Hyperhidrosis is the medical name for excessive sweating. It can disrupt your life, affect your career, and even lead to feelings of isolation. If you sweat a lot and have never spoken to your doctor about it, view our checklist below. It is designed to educate you about the signs and symptoms of hyperhidrosis.
Signs and Symptoms of Hyperhidrosis
Do you experience any of these issues?
Clammy or wet palms and soles
Frequent unexplainable sweating
Fungal or bacterial skin infections
Worries about clothing stains
Fear of physical contact with others
Self-conscious about sweating or odor
Social isolation due to sweating
Depression and anxiety from sweating
Career limitations due to fear of physical contact or human interaction
A constant need to change clothing
Persistently wiping away sweat
Wearing bulky or dark clothes to avoid sweat marks
PRIMARY FOCAL HYPERHIDROSIS
Localized sweating occurs in focal areas of the body.
SECONDARY GENERALIZED HYPERHIDROSIS
Excessive sweating occurs throughout the entire body.
Two Types of Hyperhidrosis
There are two categories of hyperhidrosis:
Primary focal hyperhidrosis: Localized sweating occurs in “focal” areas such as the arm pits, palms, feet and groin.
Secondary generalized hyperhidrosis: Excessive sweating occurs throughout the entire body.
Primary Focal Hyperhidrosis
Primary Focal Hyperhidrosis
Primary HH generally occurs in the following areas:
Armpits (axillary hyperhidrosis)
Head and face (craniofacial hyperhidrosis)
Palms and feet (palmoplantar hyperhidrosis)
Groin (inguinal, or Hexsel’s hyperhidrosis)
Scalp, face, neck, or chest immediately after eating certain foods (gustatory hyperhidrosis)
Discerning factors of primary hyperhidrosis include:
In most cases, excessive sweating appears during adolescence.
It can be genetic so other family members may also have the condition.
Excessive sweating does not tend to occur during sleep.
It affects both sides of the body equally.
Secondary Generalized Hyperhidrosis
Secondary hyperhidrosis causes sweating throughout the entire body. It is related to an underlying medical condition or use of certain medications.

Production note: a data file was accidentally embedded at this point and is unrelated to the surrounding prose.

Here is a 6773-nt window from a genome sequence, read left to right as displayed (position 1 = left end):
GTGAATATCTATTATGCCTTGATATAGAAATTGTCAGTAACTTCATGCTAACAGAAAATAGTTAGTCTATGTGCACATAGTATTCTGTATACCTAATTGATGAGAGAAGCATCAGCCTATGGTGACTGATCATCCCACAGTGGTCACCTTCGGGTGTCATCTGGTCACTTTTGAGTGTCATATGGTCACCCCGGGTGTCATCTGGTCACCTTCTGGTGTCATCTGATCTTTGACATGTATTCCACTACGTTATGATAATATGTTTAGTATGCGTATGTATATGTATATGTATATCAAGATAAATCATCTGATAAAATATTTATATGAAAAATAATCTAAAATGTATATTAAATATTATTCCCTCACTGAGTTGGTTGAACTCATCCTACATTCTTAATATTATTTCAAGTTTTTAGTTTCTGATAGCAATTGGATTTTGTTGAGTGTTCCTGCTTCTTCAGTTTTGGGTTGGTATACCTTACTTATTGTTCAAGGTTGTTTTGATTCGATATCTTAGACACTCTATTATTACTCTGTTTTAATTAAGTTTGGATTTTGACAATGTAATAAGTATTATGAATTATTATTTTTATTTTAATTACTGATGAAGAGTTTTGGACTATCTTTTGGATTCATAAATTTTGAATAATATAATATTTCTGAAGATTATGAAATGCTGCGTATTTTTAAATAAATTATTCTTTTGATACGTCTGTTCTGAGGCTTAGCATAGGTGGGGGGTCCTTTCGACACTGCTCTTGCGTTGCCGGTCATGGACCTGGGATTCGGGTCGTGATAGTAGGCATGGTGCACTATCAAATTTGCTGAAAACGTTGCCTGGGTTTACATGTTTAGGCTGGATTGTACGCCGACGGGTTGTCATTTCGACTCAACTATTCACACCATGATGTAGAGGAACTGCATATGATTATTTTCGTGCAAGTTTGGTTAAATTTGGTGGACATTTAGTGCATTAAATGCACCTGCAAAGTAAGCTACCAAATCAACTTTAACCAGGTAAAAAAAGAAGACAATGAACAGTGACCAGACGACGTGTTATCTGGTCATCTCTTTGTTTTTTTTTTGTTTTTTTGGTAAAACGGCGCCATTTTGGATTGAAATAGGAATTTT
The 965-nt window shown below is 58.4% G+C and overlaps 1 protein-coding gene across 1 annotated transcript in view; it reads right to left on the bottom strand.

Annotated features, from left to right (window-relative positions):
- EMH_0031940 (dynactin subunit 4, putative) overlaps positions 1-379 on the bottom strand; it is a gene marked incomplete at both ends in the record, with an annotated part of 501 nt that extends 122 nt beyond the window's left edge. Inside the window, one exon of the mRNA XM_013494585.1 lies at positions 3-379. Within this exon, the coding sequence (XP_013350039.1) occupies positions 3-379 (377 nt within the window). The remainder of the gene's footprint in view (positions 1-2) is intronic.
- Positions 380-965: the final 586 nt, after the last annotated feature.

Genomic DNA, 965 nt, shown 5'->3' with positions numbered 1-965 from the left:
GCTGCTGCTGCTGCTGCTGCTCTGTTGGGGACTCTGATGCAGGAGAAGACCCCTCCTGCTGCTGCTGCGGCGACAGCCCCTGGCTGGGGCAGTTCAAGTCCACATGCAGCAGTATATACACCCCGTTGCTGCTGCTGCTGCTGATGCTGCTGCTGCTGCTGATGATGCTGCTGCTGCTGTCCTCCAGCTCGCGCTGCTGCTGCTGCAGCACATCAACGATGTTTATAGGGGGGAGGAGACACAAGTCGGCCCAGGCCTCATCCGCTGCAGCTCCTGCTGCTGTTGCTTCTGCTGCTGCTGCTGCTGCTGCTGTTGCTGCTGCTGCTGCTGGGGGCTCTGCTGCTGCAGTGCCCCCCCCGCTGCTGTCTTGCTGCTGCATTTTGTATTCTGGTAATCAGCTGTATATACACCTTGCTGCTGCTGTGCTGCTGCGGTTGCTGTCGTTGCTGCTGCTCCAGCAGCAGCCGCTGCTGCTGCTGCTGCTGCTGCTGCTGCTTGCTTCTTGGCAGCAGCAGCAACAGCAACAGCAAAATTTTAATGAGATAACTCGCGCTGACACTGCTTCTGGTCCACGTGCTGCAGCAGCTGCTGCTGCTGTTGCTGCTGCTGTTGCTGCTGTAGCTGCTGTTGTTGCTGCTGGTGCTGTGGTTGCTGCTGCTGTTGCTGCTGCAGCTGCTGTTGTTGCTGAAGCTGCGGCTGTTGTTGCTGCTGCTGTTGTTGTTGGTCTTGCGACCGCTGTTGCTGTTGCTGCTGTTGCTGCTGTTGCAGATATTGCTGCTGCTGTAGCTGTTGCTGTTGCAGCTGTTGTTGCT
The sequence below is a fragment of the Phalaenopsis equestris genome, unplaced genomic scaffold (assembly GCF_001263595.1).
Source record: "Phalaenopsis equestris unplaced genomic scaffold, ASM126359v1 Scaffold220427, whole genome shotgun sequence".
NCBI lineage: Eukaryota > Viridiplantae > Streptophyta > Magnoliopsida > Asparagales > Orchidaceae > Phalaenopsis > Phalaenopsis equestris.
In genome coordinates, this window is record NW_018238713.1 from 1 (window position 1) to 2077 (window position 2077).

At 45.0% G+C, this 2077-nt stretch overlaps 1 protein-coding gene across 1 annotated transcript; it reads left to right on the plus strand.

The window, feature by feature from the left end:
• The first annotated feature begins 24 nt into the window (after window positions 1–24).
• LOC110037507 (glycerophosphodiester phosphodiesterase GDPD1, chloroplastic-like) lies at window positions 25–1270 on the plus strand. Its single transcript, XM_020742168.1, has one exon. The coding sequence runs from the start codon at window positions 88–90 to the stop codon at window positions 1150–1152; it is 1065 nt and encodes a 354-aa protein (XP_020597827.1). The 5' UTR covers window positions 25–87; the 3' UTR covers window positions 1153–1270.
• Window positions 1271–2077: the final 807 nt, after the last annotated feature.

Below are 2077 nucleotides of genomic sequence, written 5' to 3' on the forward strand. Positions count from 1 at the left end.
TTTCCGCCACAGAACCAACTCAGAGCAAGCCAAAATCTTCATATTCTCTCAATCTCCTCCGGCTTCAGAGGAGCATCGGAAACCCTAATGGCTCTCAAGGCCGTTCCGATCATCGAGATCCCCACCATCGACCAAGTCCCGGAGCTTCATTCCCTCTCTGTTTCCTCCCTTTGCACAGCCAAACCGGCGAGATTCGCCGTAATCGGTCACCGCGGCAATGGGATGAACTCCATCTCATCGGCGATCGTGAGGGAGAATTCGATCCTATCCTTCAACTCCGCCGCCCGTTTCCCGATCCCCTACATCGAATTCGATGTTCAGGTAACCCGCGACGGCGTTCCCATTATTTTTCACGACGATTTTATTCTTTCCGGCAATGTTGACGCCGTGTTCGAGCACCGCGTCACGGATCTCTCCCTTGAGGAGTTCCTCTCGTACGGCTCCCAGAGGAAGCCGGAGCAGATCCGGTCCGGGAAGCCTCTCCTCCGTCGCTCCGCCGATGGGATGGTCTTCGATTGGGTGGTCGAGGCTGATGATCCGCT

Conditions can include:
Acute febrile infection
Cancers of the chest cavity
Congestive heart failure
Spinal cord injury
Medications for secondary hyperhidrosis can include:
Anticholinesterases (for Alzheimer’s disease)
Anxiolytic drugs for anxiety
Asthma inhalers like albuterol
Depo-Provera birth control pills
Insulin used to manage diabetes
Methadone for heroin addiction
Migraine medications including Triptan and sumatriptan
Opioids like Vicodin and Oxycontin
Salagen (pilocarpine) for glaucoma
Propranol for angina and hypertension
Know Your Hyperhidrosis Sweating Patterns
Consider which of the following scenarios best matches your sweating patterns.
Scenario 1: Since puberty you have experienced excessive sweating, regardless of the temperature or situation. The sweat only appears in specific areas of your body. This is a common scenario among people with primary focal hyperhidrosis.
Scenario 2: The amount of sweat you produce is much greater than usual, and it occurs all over; not in a localized area. This is a common scenario among people with secondary generalized hyperhidrosis.
Now that you know more about the signs and symptoms of hyperhidrosis, we encourage you to take the next step: Speak to your doctor about your excessive sweating and learn about your medical options to manage hyperhidrosis.
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